In 2003 Ferguson wrote and presented a six-part history of the British Empire for Channel 4, the UK broadcaster. The accompanying book, Empire: The Rise and Demise of the British World Order and the Lessons for Global Power, was a bestseller in both Britain and the United States. The sequel, Colossus: The Rise and Fall of the American Empire, was published in 2004 by Penguin, and prompted Time magazine to name him one of the 100 most influential people in the world. Two years later he published The War of the World: Twentieth-Century Conflict and the Descent of the West, a television adaptation of which was screened by PBS in 2007. The international bestseller, The Ascent of Money: A Financial History of the World, followed in 2008; it too was a PBS series, winning the International Emmy award for Best Documentary, as well as the Handelszeitung Economics Book Prize. In 2011 he published Civilization: The West and the Rest, also a Channel 4/PBS documentary series. A year later came the three-part television series “China: Triumph and Turmoil.” The book based on his 2012 BBC Reith lectures, The Great Degeneration: How Institutions Decay and Economies Die, was a New York Times bestseller within a week of its publication.

Niall Ferguson’s latest book, The Square and the Tower, brilliantly anticipated the crisis that has gripped Silicon Valley since the 2016 election. To understand our modern world, he argues, you need an understanding of both network science and history. The networked age is turning out a lot less well than the techno-optimists foresaw. But why? And is there any way of stopping the trends towards polarization, extreme views and fake news?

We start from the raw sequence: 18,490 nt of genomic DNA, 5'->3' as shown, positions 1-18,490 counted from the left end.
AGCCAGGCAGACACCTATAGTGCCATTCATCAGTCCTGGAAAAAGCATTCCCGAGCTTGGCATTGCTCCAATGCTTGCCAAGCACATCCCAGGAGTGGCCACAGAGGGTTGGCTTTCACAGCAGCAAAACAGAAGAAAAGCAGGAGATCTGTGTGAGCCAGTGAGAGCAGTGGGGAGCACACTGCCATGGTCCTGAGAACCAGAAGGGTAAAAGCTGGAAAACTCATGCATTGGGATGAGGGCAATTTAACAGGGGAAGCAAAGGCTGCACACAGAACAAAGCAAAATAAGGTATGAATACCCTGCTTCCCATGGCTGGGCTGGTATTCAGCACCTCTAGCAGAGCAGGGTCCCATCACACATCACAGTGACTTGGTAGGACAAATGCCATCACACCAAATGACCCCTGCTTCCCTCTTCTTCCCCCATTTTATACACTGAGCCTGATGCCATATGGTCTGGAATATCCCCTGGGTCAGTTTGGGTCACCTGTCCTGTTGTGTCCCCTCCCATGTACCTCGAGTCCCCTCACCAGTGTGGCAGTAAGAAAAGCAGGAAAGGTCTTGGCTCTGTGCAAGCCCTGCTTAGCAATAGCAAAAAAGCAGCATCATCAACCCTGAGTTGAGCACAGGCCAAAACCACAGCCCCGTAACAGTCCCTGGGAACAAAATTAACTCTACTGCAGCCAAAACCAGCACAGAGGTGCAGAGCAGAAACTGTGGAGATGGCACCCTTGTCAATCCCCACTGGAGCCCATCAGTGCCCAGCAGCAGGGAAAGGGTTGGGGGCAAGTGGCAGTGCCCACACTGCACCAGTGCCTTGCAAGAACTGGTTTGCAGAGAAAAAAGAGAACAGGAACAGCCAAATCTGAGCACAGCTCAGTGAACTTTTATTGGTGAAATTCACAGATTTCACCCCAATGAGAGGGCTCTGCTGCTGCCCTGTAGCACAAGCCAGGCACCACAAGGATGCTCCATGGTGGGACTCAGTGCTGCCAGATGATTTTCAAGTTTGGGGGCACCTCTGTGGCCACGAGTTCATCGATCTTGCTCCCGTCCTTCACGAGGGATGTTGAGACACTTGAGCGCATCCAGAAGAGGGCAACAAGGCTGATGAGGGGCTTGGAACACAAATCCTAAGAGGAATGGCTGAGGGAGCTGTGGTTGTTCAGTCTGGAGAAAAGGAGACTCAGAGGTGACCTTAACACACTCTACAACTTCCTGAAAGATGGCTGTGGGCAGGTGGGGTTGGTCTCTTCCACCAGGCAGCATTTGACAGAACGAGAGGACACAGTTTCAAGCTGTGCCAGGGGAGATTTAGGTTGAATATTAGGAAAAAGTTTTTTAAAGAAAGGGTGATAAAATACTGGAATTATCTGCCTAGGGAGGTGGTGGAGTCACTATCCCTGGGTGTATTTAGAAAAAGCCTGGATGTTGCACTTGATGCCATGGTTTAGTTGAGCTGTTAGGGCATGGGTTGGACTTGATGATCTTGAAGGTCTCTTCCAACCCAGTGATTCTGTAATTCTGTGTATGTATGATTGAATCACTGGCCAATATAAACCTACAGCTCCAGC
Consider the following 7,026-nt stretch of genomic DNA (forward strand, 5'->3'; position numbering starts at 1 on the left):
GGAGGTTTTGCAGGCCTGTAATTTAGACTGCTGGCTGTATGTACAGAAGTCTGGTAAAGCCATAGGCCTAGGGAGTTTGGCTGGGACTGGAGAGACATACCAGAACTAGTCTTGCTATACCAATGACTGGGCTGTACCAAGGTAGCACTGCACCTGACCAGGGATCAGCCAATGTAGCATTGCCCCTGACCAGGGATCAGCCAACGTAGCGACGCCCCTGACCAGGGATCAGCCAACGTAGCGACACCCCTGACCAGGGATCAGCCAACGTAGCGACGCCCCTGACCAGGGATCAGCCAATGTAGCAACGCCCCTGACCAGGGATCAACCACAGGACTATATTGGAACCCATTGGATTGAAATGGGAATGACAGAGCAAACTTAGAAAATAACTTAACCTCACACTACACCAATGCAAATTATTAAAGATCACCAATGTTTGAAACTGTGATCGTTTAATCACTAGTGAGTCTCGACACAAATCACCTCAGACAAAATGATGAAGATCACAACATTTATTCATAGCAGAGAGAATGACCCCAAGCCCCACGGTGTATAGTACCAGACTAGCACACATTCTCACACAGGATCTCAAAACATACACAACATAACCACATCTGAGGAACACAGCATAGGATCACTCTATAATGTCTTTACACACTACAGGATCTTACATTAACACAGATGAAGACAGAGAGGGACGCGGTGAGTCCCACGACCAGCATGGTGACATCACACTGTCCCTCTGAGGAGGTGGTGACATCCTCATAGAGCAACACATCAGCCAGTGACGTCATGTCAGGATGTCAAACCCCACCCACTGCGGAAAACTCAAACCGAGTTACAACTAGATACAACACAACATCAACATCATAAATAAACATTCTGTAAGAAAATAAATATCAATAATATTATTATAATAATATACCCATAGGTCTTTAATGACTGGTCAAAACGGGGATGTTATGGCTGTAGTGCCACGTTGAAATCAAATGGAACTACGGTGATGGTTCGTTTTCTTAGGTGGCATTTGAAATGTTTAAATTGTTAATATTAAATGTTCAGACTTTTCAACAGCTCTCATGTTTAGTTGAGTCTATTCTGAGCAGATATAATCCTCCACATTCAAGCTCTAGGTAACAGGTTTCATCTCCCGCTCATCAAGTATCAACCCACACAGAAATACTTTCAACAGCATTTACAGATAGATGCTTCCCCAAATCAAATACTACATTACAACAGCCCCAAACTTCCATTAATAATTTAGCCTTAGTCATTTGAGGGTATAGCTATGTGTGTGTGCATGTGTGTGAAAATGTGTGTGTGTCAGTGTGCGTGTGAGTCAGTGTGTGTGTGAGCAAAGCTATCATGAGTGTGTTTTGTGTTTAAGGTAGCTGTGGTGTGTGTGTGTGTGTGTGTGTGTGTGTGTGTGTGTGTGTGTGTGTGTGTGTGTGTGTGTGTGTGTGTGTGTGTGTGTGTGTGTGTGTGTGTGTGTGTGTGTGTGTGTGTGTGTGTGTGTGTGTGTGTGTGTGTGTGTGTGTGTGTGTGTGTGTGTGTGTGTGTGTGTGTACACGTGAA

The political events of 2016 in Britain and the United States came as a shock to many people. But to the historian this was just the latest of many populist backlashes against globalization. The question is how far populism poses a real threat to democracy, as some have argued. Niall Ferguson argues that, in each case, there was an urgent need for some kind of correction to the trends of the preceding decades, which had led to excessive levels of off-shoring, overseas investment and mass migration. The real question to ask is: What comes next after populism?


The most important economic and strategic relationship in the world has, for at least the last ten years, been between the People’s Republic of China and the United States of America: “Chimerica,” as Niall Ferguson called it in 2007. For a time it seemed as if the financial crisis might lead to a divorce between the two, but the relationship survived. Now a protectionist American president and more assertive Chinese president seem to be leading their countries towards some kind of collision on both trade and geopolitics. Can the two avoid sliding into the “Thucydides Trap” of conflict between an incumbent power and a rising power?


As the author of The Ascent of Money, Niall Ferguson accurately foresaw the crisis of 2008-9. Ten years on, he asks what the next financial crisis will look like and how near to it we are. With rising interest rates, ever higher mountains of debt and increased risks of a trade war, he argues that trouble is coming soon. How should investors prepare themselves for a crisis that will be very different in nature from the last one? And are there any new opportunities to be found in innovations such as crypto-currency?


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    Are we on the brink of a second Korean War?

    (Boston Globe) – Am I surprised that we are back on the brink, after all these years? No. At the beginning of February, ahead of a conference in Arizona, I was asked to make a five-year prediction. This was what I came up with…